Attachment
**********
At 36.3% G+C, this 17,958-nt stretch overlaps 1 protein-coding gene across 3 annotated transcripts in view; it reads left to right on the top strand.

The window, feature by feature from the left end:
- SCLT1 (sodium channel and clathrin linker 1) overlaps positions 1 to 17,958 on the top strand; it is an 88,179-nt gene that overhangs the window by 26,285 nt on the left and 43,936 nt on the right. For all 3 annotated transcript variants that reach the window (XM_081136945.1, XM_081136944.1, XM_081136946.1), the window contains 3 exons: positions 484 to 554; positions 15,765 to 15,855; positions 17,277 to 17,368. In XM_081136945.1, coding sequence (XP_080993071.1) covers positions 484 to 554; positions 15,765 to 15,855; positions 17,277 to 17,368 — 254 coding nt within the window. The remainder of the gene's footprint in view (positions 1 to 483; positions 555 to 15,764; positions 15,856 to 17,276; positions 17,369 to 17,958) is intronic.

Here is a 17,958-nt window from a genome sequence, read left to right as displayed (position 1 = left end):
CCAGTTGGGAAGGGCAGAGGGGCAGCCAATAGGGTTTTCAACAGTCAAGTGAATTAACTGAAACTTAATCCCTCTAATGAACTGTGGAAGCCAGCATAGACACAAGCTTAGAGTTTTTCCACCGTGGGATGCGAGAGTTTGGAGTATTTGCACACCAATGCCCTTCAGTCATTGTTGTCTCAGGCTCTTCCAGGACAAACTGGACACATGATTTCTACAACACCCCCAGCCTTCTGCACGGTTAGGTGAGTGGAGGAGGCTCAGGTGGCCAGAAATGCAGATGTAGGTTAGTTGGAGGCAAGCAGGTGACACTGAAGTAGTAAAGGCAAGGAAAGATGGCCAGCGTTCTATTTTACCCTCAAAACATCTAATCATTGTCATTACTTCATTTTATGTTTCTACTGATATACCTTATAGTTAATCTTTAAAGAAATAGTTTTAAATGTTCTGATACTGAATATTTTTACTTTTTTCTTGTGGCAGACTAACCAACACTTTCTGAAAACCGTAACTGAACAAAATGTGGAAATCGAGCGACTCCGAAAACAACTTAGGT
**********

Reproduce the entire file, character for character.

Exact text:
At 36.3% G+C, this 17,958-nt stretch overlaps 1 protein-coding gene across 3 annotated transcripts in view; it reads left to right on the top strand.

The window, feature by feature from the left end:
- SCLT1 (sodium channel and clathrin linker 1) overlaps positions 1 to 17,958 on the top strand; it is an 88,179-nt gene that overhangs the window by 26,285 nt on the left and 43,936 nt on the right. For all 3 annotated transcript variants that reach the window (XM_081136945.1, XM_081136944.1, XM_081136946.1), the window contains 3 exons: positions 484 to 554; positions 15,765 to 15,855; positions 17,277 to 17,368. In XM_081136945.1, coding sequence (XP_080993071.1) covers positions 484 to 554; positions 15,765 to 15,855; positions 17,277 to 17,368 — 254 coding nt within the window. The remainder of the gene's footprint in view (positions 1 to 483; positions 555 to 15,764; positions 15,856 to 17,276; positions 17,369 to 17,958) is intronic.

Here is a 17,958-nt window from a genome sequence, read left to right as displayed (position 1 = left end):
CCAGTTGGGAAGGGCAGAGGGGCAGCCAATAGGGTTTTCAACAGTCAAGTGAATTAACTGAAACTTAATCCCTCTAATGAACTGTGGAAGCCAGCATAGACACAAGCTTAGAGTTTTTCCACCGTGGGATGCGAGAGTTTGGAGTATTTGCACACCAATGCCCTTCAGTCATTGTTGTCTCAGGCTCTTCCAGGACAAACTGGACACATGATTTCTACAACACCCCCAGCCTTCTGCACGGTTAGGTGAGTGGAGGAGGCTCAGGTGGCCAGAAATGCAGATGTAGGTTAGTTGGAGGCAAGCAGGTGACACTGAAGTAGTAAAGGCAAGGAAAGATGGCCAGCGTTCTATTTTACCCTCAAAACATCTAATCATTGTCATTACTTCATTTTATGTTTCTACTGATATACCTTATAGTTAATCTTTAAAGAAATAGTTTTAAATGTTCTGATACTGAATATTTTTACTTTTTTCTTGTGGCAGACTAACCAACACTTTCTGAAAACCGTAACTGAACAAAATGTGGAAATCGAGCGACTCCGAAAACAACTTAGGT